Global Statistics

All countries
231,050,483
Confirmed
Updated on 23/09/2021 3:03 pm
All countries
206,015,304
Recovered
Updated on 23/09/2021 3:03 pm
All countries
4,735,770
Deaths
Updated on 23/09/2021 3:03 pm

Global Statistics

All countries
231,050,483
Confirmed
Updated on 23/09/2021 3:03 pm
All countries
206,015,304
Recovered
Updated on 23/09/2021 3:03 pm
All countries
4,735,770
Deaths
Updated on 23/09/2021 3:03 pm

Feiyu one-ups DJI allowing you to stick your little self-balancing camera to whatever you want

Half a decade ago, drone maker DJI realized that its miniature aerial steadicams could be useful for walking, but it’s not the only company monopolizing backward technology. Rival FeiyuTech now has a DJI Pocket competitor that ups the ante by allowing you to disconnect the entire motorized gimbal, so you can attach a lightweight, self-balancing camera to your car, helmet, wrist, or any magnetic surface up to three feet away.

It’s called the FeiyuTech Pocket 2S, and it’s on the Indiegogo crowdfunding site right now for $ 399, or slightly less if you take advantage of their early bird discounts.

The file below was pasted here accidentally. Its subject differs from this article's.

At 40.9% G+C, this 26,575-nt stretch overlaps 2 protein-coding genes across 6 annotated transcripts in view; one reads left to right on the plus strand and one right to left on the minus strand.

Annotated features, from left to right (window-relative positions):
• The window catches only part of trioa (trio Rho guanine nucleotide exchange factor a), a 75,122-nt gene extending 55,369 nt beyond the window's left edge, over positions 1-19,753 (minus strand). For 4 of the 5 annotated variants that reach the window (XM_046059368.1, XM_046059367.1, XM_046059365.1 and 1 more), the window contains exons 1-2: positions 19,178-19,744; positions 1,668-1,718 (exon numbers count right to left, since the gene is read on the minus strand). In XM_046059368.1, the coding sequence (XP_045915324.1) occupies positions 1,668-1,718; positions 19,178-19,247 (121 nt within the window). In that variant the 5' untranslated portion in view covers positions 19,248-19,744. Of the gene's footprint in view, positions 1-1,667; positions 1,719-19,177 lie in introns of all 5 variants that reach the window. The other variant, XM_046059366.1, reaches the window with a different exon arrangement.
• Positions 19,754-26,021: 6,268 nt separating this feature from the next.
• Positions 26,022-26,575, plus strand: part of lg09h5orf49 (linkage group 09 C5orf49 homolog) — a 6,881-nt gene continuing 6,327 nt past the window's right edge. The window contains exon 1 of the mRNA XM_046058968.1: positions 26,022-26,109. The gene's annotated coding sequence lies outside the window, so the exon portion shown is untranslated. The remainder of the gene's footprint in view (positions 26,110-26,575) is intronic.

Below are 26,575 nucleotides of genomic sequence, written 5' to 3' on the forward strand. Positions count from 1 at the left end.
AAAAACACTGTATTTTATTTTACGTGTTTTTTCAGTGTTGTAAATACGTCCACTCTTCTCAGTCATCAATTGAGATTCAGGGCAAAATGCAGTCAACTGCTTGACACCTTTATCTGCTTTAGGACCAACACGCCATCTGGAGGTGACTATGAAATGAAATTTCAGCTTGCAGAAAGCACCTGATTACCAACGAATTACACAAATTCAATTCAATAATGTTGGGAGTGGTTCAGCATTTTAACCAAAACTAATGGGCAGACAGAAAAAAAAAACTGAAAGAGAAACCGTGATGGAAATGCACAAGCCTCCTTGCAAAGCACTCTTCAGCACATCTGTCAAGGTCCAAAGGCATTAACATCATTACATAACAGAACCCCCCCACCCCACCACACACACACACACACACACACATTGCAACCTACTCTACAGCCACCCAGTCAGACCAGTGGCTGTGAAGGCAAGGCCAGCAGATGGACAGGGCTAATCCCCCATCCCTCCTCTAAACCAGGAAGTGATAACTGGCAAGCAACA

According to the company, the camera records images up to 4K at 60fps with a Sony IMX 317 sensor and can do up to 3 hours of continuous recording at 1080p. While you only get a square video preview on the handle, you can fit a full view on a phone and there is a Micro HDMI port for connecting to a monitor or TV. Charging and data transfer are done via USB-C, and there is a built-in 1/4-inch tripod socket. Images are stored on a UHS-1 microSD card, up to 512GB. More specs here.

Judging by some of the first reviews on YouTube, the image quality can leave something to be desired, especially when it comes to sharpness and dynamic range. You wouldn’t expect Feiyu or DJI to stop selling their largest motorized gimbals for phones, mirrorless cameras, and DSLRs anytime soon.

But it’s pretty nifty to be able to place one of these detachable cameras on top of a mount like a GoPro, or place one on a ferrous metal surface and instantly get stabilized images.

It’s a great way for these camera companies to compete with GoPro, whose in-camera stabilization has improved dramatically in recent years. And without any obvious trade-offs beyond a visible coiled cable, I wouldn’t be surprised if DJI and others followed Feiyu’s lead.

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